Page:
No rushing, no deadlines. The cats are out, the dogs are in. Summer is slowing down to turn the corner into fall. School is open, the pool is closed. My neighborhood is far from peaceful.
Mentor's school district is in financial crisis and decided to sell our neighborhood school at the firesale price of 700,000. Last week the backstops for the ball park came down, so sad. A developer has purchased it and wants to put an unbelievable 127 units on the property. This is a very old neighborhood, doesn't even have storm sewers. In order to have storm sewers, all of our ancient trees lining the streets would have to go. 127 cars added to the busiest intersection in town during rush hours. Quiet streets disrupted. www.mentorvillage.org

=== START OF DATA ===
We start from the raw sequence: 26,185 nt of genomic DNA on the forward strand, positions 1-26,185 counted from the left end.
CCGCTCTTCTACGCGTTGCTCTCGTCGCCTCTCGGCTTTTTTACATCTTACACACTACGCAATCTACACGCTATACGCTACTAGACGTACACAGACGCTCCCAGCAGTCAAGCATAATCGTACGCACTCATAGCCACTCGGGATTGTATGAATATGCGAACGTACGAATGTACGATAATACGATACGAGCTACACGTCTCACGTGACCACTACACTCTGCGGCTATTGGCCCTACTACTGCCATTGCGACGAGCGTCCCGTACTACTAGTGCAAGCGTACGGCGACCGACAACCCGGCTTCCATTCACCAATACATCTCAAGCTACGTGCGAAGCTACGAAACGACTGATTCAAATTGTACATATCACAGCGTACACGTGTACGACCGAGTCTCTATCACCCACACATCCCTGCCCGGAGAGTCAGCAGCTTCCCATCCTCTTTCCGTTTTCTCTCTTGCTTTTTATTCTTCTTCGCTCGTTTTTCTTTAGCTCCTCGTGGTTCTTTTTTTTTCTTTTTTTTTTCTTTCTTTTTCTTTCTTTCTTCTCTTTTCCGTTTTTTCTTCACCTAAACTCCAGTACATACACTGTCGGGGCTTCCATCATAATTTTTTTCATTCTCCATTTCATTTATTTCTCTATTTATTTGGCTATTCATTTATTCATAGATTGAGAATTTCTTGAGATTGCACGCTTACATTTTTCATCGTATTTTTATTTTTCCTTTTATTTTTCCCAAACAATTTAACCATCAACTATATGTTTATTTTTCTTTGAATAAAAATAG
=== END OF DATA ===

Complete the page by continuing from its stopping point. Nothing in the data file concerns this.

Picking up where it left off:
While others turn to lawyers and engineers, I turned to Wendell Berry who asks, "where's the benefit to the community?" Indeed. There will be a benefit to the developer, to the people who own the adjacent property who are selling their land to him, but to the rest of our community and to Mentor as a whole? Where's the benefit?
The odd thing is, the only thing council seems concerned about is Rick Osborne's right to make a profit. The entire discussion revolves around, how can we enable him to make a profit with fewer units. Naturally, the council people take plenty of money for their campaigns from this developer and his wealthy family. It is a microcosm of American politics.
With a 7.5 month housing sales lag in the Cleveland area, we hardly need new condos. Want and need. Who benefits? Global questions on a local scale.
It is important to fight on a local level -- maybe there will be trickle up benefits if we win in our resistance move. Hope springs eternal.